Sunday, July 12, 2020

WATER WARS, Ch. 10, Policy Options

Water Wars Sharing the Colorado River

Population growth and rising standards of living mean that more clean water will be needed. Where will it come from? In the abstract, we need to think about ways of generating more clean water, using it more efficiently and wasting less, and sharing it better, where “better” will have different definitions to different interests, because “where you stand depends on where you sit.”
The global scale of the water crisis caused formation of international mechanisms for research and regulation of the problem. The mechanism “UN - Water Resources”( is aimed at the realization of the profile tasks. It coordinates the actions of 26 international organizations in the UN system and contributes to solving the problems in the field of water supply and sanitation identified in the discussions at the world summits on sustainable development and climate conferences (UNESCO, 2009).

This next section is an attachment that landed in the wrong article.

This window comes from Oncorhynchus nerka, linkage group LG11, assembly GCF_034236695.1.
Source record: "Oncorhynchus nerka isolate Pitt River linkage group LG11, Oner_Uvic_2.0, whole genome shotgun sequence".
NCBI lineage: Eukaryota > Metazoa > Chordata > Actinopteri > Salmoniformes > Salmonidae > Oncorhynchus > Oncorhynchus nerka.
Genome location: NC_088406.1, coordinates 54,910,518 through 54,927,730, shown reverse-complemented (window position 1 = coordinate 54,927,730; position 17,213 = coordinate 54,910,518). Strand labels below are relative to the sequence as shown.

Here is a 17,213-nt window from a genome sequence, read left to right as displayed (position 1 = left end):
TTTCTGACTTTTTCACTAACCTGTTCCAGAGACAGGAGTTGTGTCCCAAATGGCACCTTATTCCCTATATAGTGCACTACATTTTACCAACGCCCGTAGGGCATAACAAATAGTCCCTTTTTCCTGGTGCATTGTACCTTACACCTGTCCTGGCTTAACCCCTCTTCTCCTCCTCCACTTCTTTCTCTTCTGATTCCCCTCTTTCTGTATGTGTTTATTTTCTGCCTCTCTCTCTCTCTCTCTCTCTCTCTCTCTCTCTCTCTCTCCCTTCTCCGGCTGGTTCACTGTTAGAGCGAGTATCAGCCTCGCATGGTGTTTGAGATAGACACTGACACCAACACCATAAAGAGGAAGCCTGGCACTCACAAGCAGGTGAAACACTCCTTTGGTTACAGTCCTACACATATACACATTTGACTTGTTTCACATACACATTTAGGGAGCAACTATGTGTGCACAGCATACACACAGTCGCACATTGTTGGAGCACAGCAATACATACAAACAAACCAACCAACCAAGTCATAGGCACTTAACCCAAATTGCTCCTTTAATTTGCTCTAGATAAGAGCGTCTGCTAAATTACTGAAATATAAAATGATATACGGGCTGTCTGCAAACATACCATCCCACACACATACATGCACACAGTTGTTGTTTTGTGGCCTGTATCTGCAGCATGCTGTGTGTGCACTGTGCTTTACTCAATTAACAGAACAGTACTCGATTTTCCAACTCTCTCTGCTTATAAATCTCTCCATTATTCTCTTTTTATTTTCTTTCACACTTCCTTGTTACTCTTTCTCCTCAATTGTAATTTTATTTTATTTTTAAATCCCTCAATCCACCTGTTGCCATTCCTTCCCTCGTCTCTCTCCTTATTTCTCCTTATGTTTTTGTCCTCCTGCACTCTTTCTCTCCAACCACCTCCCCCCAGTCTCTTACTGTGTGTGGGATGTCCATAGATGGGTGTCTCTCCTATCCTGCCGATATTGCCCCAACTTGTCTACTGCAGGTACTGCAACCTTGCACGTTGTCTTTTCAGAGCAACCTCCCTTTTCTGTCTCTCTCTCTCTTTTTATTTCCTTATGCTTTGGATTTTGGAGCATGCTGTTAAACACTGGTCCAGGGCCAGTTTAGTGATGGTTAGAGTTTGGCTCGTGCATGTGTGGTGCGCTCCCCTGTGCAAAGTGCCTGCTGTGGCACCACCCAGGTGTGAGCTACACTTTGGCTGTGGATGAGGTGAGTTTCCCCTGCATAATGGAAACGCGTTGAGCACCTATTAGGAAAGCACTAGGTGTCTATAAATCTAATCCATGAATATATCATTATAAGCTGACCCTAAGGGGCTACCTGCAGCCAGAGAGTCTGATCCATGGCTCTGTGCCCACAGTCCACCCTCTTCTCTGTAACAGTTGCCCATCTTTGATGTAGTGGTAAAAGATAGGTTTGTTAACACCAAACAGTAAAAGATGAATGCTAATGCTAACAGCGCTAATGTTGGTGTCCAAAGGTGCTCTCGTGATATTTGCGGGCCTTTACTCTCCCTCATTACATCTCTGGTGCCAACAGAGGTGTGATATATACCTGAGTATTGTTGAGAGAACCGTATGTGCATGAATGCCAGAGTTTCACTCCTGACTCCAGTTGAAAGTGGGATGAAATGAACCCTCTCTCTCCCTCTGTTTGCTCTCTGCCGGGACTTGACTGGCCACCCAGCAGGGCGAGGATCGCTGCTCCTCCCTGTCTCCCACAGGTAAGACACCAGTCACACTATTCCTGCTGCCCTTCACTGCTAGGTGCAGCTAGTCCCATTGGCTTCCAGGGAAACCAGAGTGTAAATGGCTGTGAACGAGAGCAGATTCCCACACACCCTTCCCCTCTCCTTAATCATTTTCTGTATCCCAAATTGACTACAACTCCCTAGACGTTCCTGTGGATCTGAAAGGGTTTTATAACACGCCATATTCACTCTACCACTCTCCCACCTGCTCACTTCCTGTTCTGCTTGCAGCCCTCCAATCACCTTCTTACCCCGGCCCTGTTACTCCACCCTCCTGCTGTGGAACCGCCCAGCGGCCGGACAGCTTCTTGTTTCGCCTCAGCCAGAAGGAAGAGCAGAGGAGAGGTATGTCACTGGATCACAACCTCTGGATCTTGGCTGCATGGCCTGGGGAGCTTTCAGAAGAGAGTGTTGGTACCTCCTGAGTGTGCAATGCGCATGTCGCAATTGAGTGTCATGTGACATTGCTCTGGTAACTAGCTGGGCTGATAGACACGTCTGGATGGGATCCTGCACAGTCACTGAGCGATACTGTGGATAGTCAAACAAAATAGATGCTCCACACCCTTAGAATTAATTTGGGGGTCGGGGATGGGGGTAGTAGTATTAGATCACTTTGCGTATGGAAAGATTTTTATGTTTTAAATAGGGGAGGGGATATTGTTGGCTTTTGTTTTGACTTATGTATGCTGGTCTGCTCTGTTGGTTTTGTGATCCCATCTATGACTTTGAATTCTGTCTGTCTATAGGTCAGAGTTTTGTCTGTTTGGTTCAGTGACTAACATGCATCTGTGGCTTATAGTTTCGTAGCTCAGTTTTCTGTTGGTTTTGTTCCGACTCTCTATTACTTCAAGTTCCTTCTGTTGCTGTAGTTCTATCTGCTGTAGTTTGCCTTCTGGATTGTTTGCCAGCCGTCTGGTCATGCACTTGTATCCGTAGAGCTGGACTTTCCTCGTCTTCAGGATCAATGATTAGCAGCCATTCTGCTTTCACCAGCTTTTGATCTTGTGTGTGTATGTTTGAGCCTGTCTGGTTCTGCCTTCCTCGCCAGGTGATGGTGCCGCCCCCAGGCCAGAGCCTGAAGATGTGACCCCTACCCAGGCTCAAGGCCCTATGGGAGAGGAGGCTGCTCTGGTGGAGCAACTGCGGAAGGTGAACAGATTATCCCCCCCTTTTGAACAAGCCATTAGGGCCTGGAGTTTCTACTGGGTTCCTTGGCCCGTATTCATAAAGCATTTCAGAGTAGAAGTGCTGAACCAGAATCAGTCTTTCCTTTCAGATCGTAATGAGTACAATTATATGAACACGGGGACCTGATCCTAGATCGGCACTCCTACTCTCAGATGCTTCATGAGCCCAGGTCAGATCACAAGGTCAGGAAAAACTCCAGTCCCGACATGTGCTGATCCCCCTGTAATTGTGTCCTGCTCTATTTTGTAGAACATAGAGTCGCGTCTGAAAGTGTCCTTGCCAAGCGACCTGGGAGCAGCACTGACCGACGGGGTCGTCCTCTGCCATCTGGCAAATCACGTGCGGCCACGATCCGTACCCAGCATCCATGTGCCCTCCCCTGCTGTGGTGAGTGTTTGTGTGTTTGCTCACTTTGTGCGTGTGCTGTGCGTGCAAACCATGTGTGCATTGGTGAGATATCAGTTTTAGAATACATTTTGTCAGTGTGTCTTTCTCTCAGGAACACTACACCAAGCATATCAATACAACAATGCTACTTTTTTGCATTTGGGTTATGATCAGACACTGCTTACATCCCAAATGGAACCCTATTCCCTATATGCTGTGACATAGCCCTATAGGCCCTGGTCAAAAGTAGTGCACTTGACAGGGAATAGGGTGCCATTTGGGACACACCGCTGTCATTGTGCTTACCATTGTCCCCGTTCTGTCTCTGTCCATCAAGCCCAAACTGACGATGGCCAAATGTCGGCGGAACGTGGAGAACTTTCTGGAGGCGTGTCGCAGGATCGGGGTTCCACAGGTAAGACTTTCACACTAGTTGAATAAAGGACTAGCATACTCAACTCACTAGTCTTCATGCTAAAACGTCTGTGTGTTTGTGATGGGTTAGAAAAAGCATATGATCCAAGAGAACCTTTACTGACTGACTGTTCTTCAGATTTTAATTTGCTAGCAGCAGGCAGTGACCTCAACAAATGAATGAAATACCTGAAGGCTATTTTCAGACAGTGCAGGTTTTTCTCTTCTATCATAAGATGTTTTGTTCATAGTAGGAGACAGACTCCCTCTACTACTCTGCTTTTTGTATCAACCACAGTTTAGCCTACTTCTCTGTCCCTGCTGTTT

In 2003, having stated that water is essential for sustainable development, including the preservation of the natural environment and the reduction of poverty and hunger, and that without water we cannot ensure the health and well-being of the population, the UN General Assembly declared 2005-2015 the International Decade for Action, Water for Life (UNESCO, 2009). The primary objective of this specific project is to encourage efforts to fulfill the international commitments on water. The activities of the United Nations on the formation of a system for the global regulation of water resources are based on a variety of programs conducted through other multilateral institutions, especially UNESCO (UN, 2009).